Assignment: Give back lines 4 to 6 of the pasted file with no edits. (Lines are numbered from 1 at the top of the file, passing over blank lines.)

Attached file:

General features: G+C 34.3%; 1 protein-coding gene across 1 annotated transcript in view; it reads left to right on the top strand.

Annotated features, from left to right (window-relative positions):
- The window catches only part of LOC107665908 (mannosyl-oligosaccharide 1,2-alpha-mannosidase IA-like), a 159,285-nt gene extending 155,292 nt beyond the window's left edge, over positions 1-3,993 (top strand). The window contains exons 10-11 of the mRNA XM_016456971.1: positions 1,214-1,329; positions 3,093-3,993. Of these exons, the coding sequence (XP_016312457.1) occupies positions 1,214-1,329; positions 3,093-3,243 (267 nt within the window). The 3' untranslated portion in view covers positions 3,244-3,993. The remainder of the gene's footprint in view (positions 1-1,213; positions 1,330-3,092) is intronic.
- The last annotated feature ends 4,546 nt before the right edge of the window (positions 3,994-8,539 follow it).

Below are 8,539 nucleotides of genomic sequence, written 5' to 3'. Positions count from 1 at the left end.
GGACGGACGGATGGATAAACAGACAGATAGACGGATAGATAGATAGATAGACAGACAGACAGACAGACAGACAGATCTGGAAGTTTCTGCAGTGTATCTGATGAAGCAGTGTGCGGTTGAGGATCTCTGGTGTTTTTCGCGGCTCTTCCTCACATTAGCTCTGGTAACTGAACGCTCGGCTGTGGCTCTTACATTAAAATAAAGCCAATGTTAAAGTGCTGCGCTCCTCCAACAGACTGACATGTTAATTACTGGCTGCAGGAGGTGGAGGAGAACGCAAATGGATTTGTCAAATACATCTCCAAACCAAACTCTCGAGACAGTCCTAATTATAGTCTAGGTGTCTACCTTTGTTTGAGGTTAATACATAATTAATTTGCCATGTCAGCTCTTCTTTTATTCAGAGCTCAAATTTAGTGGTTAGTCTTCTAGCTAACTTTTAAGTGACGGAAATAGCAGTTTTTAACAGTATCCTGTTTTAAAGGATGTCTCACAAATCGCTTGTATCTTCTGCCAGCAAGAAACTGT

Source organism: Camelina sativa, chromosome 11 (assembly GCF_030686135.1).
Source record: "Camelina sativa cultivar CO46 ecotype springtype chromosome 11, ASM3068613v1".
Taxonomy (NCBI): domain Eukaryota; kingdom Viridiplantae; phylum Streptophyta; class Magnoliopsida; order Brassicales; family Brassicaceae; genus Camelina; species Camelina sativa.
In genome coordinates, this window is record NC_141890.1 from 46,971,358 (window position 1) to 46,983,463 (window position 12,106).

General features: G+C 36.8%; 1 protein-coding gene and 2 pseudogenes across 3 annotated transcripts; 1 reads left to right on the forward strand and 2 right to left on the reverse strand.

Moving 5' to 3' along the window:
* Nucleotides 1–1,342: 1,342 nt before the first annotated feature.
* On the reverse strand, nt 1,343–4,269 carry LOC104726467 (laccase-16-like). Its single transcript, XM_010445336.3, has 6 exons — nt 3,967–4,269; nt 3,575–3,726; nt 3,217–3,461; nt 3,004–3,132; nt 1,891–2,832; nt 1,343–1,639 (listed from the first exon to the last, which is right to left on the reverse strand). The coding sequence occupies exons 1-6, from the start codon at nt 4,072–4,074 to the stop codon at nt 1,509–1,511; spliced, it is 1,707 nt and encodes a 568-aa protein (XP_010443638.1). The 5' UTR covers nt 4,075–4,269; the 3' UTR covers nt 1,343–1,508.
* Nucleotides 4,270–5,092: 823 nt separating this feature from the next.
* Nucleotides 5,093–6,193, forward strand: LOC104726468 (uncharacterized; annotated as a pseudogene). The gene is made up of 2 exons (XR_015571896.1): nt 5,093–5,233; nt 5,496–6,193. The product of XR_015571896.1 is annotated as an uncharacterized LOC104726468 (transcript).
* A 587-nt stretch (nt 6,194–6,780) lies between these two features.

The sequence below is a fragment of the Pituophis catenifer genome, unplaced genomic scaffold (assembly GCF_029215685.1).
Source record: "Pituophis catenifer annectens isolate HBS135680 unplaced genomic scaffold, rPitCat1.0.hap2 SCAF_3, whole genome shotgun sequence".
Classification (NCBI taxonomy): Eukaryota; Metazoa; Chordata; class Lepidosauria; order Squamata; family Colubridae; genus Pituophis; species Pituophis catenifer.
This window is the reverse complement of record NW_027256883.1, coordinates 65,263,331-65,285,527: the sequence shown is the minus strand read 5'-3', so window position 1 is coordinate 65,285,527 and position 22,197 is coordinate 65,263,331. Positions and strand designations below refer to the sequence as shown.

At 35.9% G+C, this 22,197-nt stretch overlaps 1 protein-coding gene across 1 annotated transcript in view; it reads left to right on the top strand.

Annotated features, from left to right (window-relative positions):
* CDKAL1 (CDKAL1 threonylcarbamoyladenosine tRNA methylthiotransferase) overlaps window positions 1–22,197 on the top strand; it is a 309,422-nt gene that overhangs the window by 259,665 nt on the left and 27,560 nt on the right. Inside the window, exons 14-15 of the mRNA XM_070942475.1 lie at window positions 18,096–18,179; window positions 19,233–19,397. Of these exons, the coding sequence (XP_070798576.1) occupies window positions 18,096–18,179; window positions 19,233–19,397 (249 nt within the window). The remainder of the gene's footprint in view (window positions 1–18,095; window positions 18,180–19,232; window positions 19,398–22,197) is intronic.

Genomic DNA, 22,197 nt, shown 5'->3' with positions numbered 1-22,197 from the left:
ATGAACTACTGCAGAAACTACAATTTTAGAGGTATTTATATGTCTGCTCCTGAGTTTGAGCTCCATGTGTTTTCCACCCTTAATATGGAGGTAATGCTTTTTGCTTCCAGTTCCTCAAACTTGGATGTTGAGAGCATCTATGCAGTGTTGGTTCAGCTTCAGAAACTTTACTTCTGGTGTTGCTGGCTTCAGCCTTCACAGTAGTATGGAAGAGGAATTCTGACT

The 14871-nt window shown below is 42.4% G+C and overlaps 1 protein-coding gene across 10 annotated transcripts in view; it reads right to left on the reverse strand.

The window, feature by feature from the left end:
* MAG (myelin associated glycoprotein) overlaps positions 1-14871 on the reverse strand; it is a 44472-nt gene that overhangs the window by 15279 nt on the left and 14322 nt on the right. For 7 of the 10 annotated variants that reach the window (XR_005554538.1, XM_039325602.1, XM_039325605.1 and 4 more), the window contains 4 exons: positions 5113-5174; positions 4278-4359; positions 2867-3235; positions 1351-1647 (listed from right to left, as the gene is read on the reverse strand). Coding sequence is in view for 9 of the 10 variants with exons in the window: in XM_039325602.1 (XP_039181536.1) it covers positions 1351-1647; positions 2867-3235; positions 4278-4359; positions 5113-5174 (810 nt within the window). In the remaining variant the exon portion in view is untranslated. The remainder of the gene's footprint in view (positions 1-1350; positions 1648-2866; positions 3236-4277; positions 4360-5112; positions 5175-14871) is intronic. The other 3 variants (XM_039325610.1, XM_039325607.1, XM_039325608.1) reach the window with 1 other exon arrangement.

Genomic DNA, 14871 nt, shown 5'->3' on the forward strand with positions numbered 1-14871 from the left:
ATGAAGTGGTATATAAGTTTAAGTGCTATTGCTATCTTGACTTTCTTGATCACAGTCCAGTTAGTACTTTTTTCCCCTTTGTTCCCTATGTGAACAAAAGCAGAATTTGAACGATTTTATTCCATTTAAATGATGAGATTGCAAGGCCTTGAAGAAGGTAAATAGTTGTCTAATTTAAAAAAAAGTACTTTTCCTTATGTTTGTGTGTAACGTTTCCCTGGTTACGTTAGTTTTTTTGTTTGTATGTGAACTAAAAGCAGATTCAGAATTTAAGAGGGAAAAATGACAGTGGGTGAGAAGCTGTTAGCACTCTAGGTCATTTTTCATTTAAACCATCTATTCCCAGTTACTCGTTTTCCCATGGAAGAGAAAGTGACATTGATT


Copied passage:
- The last annotated feature ends 4,546 nt before the right edge of the window (positions 3,994-8,539 follow it).

Below are 8,539 nucleotides of genomic sequence, written 5' to 3'. Positions count from 1 at the left end.
GGACGGACGGATGGATAAACAGACAGATAGACGGATAGATAGATAGATAGACAGACAGACAGACAGACAGACAGATCTGGAAGTTTCTGCAGTGTATCTGATGAAGCAGTGTGCGGTTGAGGATCTCTGGTGTTTTTCGCGGCTCTTCCTCACATTAGCTCTGGTAACTGAACGCTCGGCTGTGGCTCTTACATTAAAATAAAGCCAATGTTAAAGTGCTGCGCTCCTCCAACAGACTGACATGTTAATTACTGGCTGCAGGAGGTGGAGGAGAACGCAAATGGATTTGTCAAATACATCTCCAAACCAAACTCTCGAGACAGTCCTAATTATAGTCTAGGTGTCTACCTTTGTTTGAGGTTAATACATAATTAATTTGCCATGTCAGCTCTTCTTTTATTCAGAGCTCAAATTTAGTGGTTAGTCTTCTAGCTAACTTTTAAGTGACGGAAATAGCAGTTTTTAACAGTATCCTGTTTTAAAGGATGTCTCACAAATCGCTTGTATCTTCTGCCAGCAAGAAACTGT